When two councils come together

They say that breaking up is hard to do, but sometimes the joining up thing can be even harder, especially when this involves bringing together previously distinct and separate organisations -  combining people, processes and platforms. More than 80 local government authorities across NSW faced this dilemma in 2016 following the state government mandate to force council amalgamations

Two regional councils combined as part of the sweep were the City of Dubbo and Wellington Council, located 50km apart on the fertile western plains of NSW. Both were fortunate to have many IT systems in common, but still faced the issue of having different software versions and data sets.

The former Dubbo City Council was running HP Records Manager 8.1, while the former Wellington Council was running HP TRIM 7.3. Along with the data merger Council chose to upgrade to the latest version available, HP Content Manager 9.1

The merging of Council’s major business systems including the EDRMS was a key priority identified shortly after the amalgamation was announced. The City of Dubbo was dominant in terms of staff numbers, with 320 networked users versus 90 at Wellington, which allowed for a simple decision made early on to use its platforms and processes as a base.

Matthew Green, Manager Information Services at the merged Dubbo Regional Council, said “We were lucky that both councils ran the same EDRMS. Both systems at the former Councils were integrated with Council’s ERP (Civica Authority). A key challenge in the project was to maintain linkages in the merged dataset.”

“The main drivers to merge datasets was to ensure all staff had access to all available information and to ensure business processes could be harmonised across both branches of the newly formed Council.

“Staff need to be able to instantly view all documents associated with a property or person,” said Green.

At the outset of the project, solutions provider Information Proficiency was engaged to provide assistance with Scoping, Design, Technical Implementation, Documentation and Training.

Every record in the new EDRMS must be linked to a Name and Address Register (NAR) or Property record in the merged Civica Authority ERP, or council day to day operations would be unworkable. This challenge was multiplied across different modules in Authority for Property and Rates, Water Billing and Customer Requests.

These modules could all have been tackled individually but Council chose to bite the bullet and do all at once, which took a team of 35 ERP subject matter experts across the combined council nine months to achieve, in tandem with Information Proficiency. There were another 10 staff working on the EDRMS merger in parallel.

“We began the migration in September 2016 and achieve go-live on July 3, 2017,” said Green

For other organisations facing the merger challenge, Green recommends ensuring having the appropriate resources on hand.

“Using existing resources can be troublesome if staff are required undertaken their usual role as well as project work. In our case, this lead to very high workloads for some staff,” he said.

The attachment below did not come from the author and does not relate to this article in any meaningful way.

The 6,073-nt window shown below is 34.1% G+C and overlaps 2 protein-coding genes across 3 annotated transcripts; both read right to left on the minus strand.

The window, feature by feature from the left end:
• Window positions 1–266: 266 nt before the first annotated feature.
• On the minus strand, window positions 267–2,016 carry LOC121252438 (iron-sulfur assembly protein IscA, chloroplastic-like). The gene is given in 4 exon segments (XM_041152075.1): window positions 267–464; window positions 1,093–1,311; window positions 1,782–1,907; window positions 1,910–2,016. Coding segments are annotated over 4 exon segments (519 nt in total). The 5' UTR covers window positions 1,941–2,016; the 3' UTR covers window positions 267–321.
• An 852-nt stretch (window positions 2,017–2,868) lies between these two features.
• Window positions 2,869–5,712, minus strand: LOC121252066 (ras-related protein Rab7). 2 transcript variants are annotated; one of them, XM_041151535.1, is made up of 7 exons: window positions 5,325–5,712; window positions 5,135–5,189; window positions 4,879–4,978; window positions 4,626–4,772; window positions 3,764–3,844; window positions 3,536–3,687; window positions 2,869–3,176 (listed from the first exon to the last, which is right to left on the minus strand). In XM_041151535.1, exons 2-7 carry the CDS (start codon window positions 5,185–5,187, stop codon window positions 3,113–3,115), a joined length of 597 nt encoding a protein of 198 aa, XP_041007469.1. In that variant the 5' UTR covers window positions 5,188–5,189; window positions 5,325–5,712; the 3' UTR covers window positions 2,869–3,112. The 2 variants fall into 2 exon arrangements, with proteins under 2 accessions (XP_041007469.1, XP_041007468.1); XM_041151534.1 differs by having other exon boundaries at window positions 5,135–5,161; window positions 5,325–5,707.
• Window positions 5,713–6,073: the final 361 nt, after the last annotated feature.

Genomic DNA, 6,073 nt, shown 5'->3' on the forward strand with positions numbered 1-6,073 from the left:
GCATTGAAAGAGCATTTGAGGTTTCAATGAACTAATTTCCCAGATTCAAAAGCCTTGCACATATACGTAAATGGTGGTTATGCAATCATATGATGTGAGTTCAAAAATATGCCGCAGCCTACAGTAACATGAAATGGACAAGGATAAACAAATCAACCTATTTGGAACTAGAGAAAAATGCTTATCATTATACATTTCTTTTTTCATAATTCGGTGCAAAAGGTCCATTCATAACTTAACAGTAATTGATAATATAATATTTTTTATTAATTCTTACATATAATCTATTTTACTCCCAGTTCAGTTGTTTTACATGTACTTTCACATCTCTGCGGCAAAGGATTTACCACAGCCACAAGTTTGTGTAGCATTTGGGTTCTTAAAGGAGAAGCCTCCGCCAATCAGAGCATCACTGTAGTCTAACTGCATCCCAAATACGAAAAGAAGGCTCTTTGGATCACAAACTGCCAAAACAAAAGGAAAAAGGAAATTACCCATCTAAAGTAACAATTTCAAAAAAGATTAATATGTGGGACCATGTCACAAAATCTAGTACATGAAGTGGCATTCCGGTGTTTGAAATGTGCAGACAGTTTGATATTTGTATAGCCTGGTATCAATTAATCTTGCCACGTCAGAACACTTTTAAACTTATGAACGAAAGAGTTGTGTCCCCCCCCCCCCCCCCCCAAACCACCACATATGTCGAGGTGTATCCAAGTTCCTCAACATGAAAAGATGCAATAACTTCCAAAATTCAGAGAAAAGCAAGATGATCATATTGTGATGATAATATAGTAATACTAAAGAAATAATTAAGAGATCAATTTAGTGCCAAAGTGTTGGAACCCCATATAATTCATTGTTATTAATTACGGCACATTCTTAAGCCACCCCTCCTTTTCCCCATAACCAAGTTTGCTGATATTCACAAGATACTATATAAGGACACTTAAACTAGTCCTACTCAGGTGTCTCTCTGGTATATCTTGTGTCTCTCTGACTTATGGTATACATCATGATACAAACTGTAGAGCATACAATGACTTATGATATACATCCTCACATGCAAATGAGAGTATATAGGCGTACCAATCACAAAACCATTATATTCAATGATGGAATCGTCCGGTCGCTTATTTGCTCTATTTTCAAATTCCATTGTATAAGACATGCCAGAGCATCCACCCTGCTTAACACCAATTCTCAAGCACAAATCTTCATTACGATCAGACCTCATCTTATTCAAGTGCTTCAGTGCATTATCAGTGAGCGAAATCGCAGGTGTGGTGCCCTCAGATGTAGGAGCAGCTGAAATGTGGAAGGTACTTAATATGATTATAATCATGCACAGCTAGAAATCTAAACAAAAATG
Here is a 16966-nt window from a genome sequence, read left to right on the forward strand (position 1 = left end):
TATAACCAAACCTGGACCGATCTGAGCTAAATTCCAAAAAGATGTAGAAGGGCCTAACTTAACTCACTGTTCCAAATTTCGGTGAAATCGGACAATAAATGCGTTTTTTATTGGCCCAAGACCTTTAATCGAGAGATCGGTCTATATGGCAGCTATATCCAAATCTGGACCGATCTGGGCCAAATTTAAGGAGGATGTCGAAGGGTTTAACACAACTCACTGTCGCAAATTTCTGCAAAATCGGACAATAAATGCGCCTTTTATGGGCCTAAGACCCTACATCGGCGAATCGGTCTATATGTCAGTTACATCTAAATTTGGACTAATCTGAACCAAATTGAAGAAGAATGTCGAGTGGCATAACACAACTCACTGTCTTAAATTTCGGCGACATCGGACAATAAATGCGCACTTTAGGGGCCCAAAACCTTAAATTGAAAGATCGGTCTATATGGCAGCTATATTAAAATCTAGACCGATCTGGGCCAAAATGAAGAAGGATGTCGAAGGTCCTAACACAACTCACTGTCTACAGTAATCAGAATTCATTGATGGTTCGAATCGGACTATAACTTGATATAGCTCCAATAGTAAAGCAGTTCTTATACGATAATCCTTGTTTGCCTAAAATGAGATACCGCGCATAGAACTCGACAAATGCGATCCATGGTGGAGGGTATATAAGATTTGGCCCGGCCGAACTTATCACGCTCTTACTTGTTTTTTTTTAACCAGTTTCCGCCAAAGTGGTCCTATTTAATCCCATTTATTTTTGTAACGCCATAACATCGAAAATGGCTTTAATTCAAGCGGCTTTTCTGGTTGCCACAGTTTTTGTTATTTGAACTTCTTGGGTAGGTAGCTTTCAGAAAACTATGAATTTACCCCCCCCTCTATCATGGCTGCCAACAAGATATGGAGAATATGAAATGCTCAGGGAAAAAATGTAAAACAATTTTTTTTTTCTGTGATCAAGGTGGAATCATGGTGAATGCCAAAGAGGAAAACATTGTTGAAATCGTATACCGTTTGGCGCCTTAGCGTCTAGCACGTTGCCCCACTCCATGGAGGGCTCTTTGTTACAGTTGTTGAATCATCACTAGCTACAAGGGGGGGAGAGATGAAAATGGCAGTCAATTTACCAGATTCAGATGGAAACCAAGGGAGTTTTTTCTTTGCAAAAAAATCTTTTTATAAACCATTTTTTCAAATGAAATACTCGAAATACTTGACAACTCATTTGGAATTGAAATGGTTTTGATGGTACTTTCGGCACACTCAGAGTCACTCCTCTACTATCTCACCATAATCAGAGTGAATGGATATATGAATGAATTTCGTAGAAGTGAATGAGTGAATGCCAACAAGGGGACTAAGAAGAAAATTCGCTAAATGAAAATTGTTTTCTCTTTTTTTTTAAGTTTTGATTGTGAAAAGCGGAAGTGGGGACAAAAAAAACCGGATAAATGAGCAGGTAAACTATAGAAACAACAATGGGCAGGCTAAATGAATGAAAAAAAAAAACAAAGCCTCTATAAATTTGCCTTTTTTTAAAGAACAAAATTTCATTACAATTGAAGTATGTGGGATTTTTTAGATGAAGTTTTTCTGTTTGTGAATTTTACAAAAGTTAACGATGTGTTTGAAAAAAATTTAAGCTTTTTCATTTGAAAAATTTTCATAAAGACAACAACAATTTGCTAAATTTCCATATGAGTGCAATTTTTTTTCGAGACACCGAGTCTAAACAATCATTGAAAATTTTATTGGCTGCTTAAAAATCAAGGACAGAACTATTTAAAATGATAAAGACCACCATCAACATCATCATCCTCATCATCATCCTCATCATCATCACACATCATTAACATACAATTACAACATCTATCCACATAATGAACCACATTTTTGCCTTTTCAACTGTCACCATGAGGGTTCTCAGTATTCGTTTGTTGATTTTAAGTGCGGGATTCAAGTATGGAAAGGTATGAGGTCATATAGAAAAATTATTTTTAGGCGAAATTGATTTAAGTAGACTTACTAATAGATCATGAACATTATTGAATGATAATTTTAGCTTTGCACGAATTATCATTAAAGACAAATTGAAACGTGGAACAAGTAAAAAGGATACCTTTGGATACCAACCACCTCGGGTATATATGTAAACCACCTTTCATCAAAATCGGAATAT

With the newly merged dataset, HPE Content Manager 9.1 is now hosted in Council’s Dubbo-based data centre. Wellington staff access the consolidated system over a high speed microwave link that was also constructed as part of the amalgamation.

Simon Blunt, Service Delivery Manager - Eastern Australia, for Information Proficiency, said, “The main challenge was combining the two production datasets into a single dataset to achieve a ‘single source of truth.’

“This phase required that we examine the record types in both datasets, as well as the classification structures.

“We combined and rationalised these with input from both records management teams.”

The two collections of Locations data were deduplicated, and related records managed, while additional fields were rationalised and the data migrated.

External link data was migrated, and re-mapped in conjunction with the amalgamation of the two target line of business systems.

Also, as the two EDRMS implementations used different security models, security relationships for locations and records needed to be migrated while record relationships were maintained.

With the merged business systems now bedded down, council can now address the challenge of digital transformation.

“I’d say both Councils had a long way to go in terms of eliminating paper. The primary objective was to “merge” the systems. Improvements to business processes were put in if the opportunity presented itself, however this wasn’t the priority,” said Green.

“We still have a lot of internal processes that result in a form that must be scanned and placed into the EDRMS.

“In Phase 2 we are now looking to implement new Civica modules that will address internal paper-based processes in timesheeting and leave applications.”

“We also have a lot of work to do importing a lot of unstructured data that lives in shared drives used by both councils.”

Amalgamation hit list

  • Harmonisation of Council’s ERP (Civica Authority) including modules such as Property, Rates, Water Billing, Accounts Payable, Accounts Receivable, Payroll, Assets, Purchasing, Applications and Customer Request Management.
  • Harmonisation of the two Councils EDRMS to HPE Content Manager 9.1
  • Harmonisation of GIS – Standardised on Geocortex and a ESRI backend
  • Harmonisation of Email – Moved from on premise exchange servers to Microsoft Office 365
  • Consolidation of Councils former data centres in the former Dubbo facility.
  • Broadband Connectivity – A 1Gbps Microwave link was established between the offices.
  • Standardised Operating Environment – Moved from traditional desktops to virtual desktops.
  • Standardised Communications Systems – New Unified Communications System (Phones) and Two-way system are being installed.